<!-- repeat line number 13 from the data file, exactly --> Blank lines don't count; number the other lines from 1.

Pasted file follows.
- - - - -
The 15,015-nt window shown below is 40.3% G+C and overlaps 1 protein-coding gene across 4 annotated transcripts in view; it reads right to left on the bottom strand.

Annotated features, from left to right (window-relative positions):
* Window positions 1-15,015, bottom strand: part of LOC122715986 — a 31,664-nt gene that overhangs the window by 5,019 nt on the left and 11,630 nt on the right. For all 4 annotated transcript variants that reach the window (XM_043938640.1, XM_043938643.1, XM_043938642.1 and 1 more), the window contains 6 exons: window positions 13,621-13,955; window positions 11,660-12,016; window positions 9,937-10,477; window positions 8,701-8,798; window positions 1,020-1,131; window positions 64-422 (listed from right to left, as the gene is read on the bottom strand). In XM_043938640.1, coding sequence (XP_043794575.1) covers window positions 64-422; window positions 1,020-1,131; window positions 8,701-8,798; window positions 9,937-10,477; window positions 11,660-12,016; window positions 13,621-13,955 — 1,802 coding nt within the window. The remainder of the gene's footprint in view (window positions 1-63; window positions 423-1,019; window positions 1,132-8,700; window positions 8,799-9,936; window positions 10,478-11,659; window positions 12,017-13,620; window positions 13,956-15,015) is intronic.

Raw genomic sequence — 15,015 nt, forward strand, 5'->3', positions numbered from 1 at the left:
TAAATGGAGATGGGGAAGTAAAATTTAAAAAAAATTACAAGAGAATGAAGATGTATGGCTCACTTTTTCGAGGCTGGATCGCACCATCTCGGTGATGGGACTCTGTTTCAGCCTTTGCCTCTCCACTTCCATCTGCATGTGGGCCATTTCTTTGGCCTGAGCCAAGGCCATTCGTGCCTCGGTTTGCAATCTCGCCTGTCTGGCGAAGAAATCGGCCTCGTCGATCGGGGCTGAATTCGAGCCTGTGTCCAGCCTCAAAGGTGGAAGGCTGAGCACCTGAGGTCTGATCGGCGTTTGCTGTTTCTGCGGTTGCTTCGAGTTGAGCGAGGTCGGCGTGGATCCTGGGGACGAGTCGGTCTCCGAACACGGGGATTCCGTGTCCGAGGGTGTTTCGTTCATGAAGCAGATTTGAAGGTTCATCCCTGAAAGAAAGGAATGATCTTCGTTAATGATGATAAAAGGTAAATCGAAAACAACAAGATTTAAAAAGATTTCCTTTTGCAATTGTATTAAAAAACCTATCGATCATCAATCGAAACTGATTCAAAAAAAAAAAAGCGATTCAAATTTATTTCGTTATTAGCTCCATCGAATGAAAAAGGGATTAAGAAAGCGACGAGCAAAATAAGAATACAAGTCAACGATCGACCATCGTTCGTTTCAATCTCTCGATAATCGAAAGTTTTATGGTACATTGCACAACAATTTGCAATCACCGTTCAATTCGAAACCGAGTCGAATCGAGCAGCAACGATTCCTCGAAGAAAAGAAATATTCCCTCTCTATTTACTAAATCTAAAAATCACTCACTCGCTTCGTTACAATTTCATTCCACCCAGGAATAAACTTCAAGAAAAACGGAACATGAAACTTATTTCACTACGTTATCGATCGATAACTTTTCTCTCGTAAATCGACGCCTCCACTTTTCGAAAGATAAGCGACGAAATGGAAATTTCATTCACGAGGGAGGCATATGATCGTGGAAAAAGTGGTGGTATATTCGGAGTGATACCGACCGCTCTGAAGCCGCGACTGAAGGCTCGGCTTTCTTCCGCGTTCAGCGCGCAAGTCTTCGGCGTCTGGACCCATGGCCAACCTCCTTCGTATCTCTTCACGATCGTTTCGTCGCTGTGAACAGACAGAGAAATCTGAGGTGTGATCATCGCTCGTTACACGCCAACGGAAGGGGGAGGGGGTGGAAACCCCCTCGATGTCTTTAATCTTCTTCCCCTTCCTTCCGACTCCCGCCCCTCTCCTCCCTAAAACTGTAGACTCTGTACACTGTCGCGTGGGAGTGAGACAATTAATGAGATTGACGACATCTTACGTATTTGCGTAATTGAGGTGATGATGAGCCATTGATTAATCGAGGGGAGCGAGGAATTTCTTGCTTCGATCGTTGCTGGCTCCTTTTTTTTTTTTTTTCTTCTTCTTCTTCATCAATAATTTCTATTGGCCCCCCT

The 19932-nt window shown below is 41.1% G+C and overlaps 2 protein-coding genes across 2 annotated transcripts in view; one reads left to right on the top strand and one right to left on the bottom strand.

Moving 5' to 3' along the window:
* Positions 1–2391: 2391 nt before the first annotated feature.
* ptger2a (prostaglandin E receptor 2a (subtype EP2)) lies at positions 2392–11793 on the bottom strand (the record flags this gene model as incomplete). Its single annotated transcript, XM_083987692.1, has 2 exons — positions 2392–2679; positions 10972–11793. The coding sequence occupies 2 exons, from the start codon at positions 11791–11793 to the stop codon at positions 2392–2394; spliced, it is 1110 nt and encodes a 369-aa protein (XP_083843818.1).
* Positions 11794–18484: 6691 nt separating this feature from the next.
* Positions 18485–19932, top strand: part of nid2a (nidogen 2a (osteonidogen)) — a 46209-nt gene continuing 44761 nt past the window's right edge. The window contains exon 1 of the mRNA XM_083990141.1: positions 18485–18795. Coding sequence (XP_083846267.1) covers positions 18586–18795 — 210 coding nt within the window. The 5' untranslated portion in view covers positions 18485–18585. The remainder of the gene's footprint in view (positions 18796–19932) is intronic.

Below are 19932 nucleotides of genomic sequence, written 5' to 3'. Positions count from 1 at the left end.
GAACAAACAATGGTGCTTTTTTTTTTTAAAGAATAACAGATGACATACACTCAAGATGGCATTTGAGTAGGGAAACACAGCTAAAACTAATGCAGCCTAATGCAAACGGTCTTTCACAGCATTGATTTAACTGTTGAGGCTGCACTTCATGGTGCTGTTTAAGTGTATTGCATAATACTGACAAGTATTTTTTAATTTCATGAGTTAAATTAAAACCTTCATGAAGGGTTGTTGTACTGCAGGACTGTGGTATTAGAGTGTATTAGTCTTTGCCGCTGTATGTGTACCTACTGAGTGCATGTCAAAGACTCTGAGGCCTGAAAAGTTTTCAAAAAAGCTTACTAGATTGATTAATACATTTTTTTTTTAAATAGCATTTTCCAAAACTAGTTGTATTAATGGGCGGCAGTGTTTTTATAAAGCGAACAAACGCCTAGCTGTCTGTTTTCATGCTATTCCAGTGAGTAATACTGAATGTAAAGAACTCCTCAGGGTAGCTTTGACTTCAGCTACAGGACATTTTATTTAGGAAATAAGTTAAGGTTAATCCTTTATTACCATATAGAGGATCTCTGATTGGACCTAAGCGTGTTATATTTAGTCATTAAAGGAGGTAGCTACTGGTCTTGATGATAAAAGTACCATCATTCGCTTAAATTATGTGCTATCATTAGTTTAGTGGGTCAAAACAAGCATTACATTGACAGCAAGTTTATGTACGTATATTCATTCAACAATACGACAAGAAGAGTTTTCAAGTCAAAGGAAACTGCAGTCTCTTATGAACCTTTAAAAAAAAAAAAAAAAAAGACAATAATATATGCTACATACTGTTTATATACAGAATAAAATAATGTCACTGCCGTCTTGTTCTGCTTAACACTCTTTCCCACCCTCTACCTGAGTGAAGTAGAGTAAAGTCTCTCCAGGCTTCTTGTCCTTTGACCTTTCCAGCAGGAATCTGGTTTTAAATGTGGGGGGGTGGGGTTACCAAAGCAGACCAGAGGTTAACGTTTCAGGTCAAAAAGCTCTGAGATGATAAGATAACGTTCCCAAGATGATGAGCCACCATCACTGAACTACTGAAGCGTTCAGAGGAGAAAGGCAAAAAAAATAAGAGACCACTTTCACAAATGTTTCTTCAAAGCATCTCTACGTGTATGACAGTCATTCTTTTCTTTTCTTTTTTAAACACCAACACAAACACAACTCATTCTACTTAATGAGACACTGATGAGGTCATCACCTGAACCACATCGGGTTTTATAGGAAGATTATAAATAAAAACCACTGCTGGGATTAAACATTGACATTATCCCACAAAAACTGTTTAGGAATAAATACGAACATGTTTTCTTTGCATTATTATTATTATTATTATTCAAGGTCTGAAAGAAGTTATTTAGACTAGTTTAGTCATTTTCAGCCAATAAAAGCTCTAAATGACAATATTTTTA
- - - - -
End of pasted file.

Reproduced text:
GAACAAACAATGGTGCTTTTTTTTTTTAAAGAATAACAGATGACATACACTCAAGATGGCATTTGAGTAGGGAAACACAGCTAAAACTAATGCAGCCTAATGCAAACGGTCTTTCACAGCATTGATTTAACTGTTGAGGCTGCACTTCATGGTGCTGTTTAAGTGTATTGCATAATACTGACAAGTATTTTTTAATTTCATGAGTTAAATTAAAACCTTCATGAAGGGTTGTTGTACTGCAGGACTGTGGTATTAGAGTGTATTAGTCTTTGCCGCTGTATGTGTACCTACTGAGTGCATGTCAAAGACTCTGAGGCCTGAAAAGTTTTCAAAAAAGCTTACTAGATTGATTAATACATTTTTTTTTTAAATAGCATTTTCCAAAACTAGTTGTATTAATGGGCGGCAGTGTTTTTATAAAGCGAACAAACGCCTAGCTGTCTGTTTTCATGCTATTCCAGTGAGTAATACTGAATGTAAAGAACTCCTCAGGGTAGCTTTGACTTCAGCTACAGGACATTTTATTTAGGAAATAAGTTAAGGTTAATCCTTTATTACCATATAGAGGATCTCTGATTGGACCTAAGCGTGTTATATTTAGTCATTAAAGGAGGTAGCTACTGGTCTTGATGATAAAAGTACCATCATTCGCTTAAATTATGTGCTATCATTAGTTTAGTGGGTCAAAACAAGCATTACATTGACAGCAAGTTTATGTACGTATATTCATTCAACAATACGACAAGAAGAGTTTTCAAGTCAAAGGAAACTGCAGTCTCTTATGAACCTTTAAAAAAAAAAAAAAAAAAGACAATAATATATGCTACATACTGTTTATATACAGAATAAAATAATGTCACTGCCGTCTTGTTCTGCTTAACACTCTTTCCCACCCTCTACCTGAGTGAAGTAGAGTAAAGTCTCTCCAGGCTTCTTGTCCTTTGACCTTTCCAGCAGGAATCTGGTTTTAAATGTGGGGGGGTGGGGTTACCAAAGCAGACCAGAGGTTAACGTTTCAGGTCAAAAAGCTCTGAGATGATAAGATAACGTTCCCAAGATGATGAGCCACCATCACTGAACTACTGAAGCGTTCAGAGGAGAAAGGCAAAAAAAATAAGAGACCACTTTCACAAATGTTTCTTCAAAGCATCTCTACGTGTATGACAGTCATTCTTTTCTTTTCTTTTTTAAACACCAACACAAACACAACTCATTCTACTTAATGAGACACTGATGAGGTCATCACCTGAACCACATCGGGTTTTATAGGAAGATTATAAATAAAAACCACTGCTGGGATTAAACATTGACATTATCCCACAAAAACTGTTTAGGAATAAATACGAACATGTTTTCTTTGCATTATTATTATTATTATTATTCAAGGTCTGAAAGAAGTTATTTAGACTAGTTTAGTCATTTTCAGCCAATAAAAGCTCTAAATGACAATATTTTTA